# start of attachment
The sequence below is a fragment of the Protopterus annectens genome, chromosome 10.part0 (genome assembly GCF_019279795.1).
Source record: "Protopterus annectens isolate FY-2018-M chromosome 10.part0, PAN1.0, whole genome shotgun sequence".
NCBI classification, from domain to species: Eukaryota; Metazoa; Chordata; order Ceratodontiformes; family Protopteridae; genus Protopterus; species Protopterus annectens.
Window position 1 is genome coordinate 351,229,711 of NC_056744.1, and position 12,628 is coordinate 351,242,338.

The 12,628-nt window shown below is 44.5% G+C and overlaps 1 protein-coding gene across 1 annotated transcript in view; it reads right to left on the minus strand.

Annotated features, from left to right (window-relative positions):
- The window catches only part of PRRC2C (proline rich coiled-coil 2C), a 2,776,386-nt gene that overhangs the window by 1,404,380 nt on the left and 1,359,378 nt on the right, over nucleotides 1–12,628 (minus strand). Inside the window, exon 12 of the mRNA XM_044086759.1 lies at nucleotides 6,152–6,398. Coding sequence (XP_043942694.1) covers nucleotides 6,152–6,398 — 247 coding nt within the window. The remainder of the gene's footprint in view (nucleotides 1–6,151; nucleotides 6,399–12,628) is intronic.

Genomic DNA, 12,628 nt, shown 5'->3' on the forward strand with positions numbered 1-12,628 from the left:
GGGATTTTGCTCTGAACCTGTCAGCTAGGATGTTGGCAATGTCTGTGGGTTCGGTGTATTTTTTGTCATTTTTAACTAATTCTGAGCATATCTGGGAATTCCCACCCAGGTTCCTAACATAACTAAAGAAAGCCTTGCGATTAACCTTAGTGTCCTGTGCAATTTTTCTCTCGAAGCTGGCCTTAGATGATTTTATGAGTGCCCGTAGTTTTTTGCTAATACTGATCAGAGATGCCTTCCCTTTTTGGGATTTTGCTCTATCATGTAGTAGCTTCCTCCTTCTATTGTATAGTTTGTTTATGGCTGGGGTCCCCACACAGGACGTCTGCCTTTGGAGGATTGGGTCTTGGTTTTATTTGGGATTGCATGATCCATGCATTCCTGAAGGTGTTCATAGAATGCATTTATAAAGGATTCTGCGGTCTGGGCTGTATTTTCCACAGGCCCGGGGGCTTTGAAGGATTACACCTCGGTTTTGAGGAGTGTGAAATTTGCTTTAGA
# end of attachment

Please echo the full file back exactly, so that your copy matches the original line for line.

The sequence below is a fragment of the Protopterus annectens genome, chromosome 10.part0 (genome assembly GCF_019279795.1).
Source record: "Protopterus annectens isolate FY-2018-M chromosome 10.part0, PAN1.0, whole genome shotgun sequence".
NCBI classification, from domain to species: Eukaryota; Metazoa; Chordata; order Ceratodontiformes; family Protopteridae; genus Protopterus; species Protopterus annectens.
Window position 1 is genome coordinate 351,229,711 of NC_056744.1, and position 12,628 is coordinate 351,242,338.

The 12,628-nt window shown below is 44.5% G+C and overlaps 1 protein-coding gene across 1 annotated transcript in view; it reads right to left on the minus strand.

Annotated features, from left to right (window-relative positions):
- The window catches only part of PRRC2C (proline rich coiled-coil 2C), a 2,776,386-nt gene that overhangs the window by 1,404,380 nt on the left and 1,359,378 nt on the right, over nucleotides 1–12,628 (minus strand). Inside the window, exon 12 of the mRNA XM_044086759.1 lies at nucleotides 6,152–6,398. Coding sequence (XP_043942694.1) covers nucleotides 6,152–6,398 — 247 coding nt within the window. The remainder of the gene's footprint in view (nucleotides 1–6,151; nucleotides 6,399–12,628) is intronic.

Genomic DNA, 12,628 nt, shown 5'->3' on the forward strand with positions numbered 1-12,628 from the left:
GGGATTTTGCTCTGAACCTGTCAGCTAGGATGTTGGCAATGTCTGTGGGTTCGGTGTATTTTTTGTCATTTTTAACTAATTCTGAGCATATCTGGGAATTCCCACCCAGGTTCCTAACATAACTAAAGAAAGCCTTGCGATTAACCTTAGTGTCCTGTGCAATTTTTCTCTCGAAGCTGGCCTTAGATGATTTTATGAGTGCCCGTAGTTTTTTGCTAATACTGATCAGAGATGCCTTCCCTTTTTGGGATTTTGCTCTATCATGTAGTAGCTTCCTCCTTCTATTGTATAGTTTGTTTATGGCTGGGGTCCCCACACAGGACGTCTGCCTTTGGAGGATTGGGTCTTGGTTTTATTTGGGATTGCATGATCCATGCATTCCTGAAGGTGTTCATAGAATGCATTTATAAAGGATTCTGCGGTCTGGGCTGTATTTTCCACAGGCCCGGGGGCTTTGAAGGATTACACCTCGGTTTTGAGGAGTGTGAAATTTGCTTTAGA